Jenna Ellis, the former legal adviser to Donald Trump, said on her eponymous radio show Tuesday that her main concern with the mass shooting at Club Q was that the five victims weren’t openly Christian… which means, in her mind, they’re burning in Hell.
The five people who were killed in the nightclub that night, there is no evidence at all that they were Christians.
And so assuming that… they have not accepted the truth of the gospel of Christ and affirmed Jesus Christ as the Lord of their life, they are now reaping the consequences of having eternal damnation. And that is far, far greater… and we should be having that conversation.
Instead of just the tragedy of what happened to the body, we need to be talking about what happened to the soul, and the fact that they are now in eternal separation from our Lord and Savior Jesus Christ.
Nothing says “Christian love” like hearing about the murder of five innocent people and immediately thinking, “But what church did they attend?” It’s not even an honest statement, since Jenna Ellis would undoubtedly downplay the horror even if any of the Club Q victims shared her faith. She would probably just pivot to the “sin” of being gay or trans and how God was simply punishing them for defying His wishes.
This is what always happens when evangelical bigots chime in after a tragedy where their hateful rhetoric likely played a role. Even evangelist Franklin Graham, himself a firehose of anti-LGBTQ rhetoric, couldn’t bring himself to mention the name of the club or anything LGBTQ-related in a short Facebook post. Instead, he used the opportunity to trash Joe Biden for denouncing gun violence. Rep. Lauren Boebert, who regularly trashes LGBTQ people while celebrating assault weapons, had only prayers to offer. Substance is always off the table.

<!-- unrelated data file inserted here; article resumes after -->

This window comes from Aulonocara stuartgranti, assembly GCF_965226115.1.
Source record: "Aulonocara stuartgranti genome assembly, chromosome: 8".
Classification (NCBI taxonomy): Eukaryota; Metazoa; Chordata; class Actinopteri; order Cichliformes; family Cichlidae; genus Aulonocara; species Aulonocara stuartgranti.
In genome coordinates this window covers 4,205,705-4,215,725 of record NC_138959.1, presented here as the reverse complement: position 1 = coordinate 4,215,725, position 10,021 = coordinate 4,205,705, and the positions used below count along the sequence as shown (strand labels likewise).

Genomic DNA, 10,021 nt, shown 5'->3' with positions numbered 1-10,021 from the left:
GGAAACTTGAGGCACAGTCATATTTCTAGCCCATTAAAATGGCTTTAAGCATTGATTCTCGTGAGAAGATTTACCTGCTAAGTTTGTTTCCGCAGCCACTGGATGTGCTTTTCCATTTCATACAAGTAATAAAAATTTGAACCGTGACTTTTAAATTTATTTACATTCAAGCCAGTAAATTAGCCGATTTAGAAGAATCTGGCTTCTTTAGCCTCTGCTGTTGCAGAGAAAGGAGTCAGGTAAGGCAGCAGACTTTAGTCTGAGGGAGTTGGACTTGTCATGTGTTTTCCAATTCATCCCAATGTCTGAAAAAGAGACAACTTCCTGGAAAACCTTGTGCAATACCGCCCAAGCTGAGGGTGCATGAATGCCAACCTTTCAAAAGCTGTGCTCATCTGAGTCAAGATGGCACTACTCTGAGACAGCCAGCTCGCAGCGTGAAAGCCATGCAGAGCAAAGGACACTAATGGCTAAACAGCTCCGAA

There are plenty of other similar responses from the conservative Christian side. You just can’t expect prominent white evangelical Christians to be decent human beings when their entire careers are spent trading compassion for cruelty. Even a mass murder isn’t enough to inspire some self-reflection on their end. How many white evangelical pastors, especially ones with large congregations, will use their pulpits this weekend to denounce this sort of bigotry and call on their churches to accept and understand LGBTQ people better? It’s a laughable question because we all know the answer. It’s not in their DNA to accept that their intolerance has contributed to hate crimes against LGBTQ people.
At least others have the courage to call this out for what it is:
If Jenna Ellis is what you become after you’ve accepted Jesus, we can only hope more people reject her faith immediately. We need more empathy and kindness, not whatever hate her religion is selling.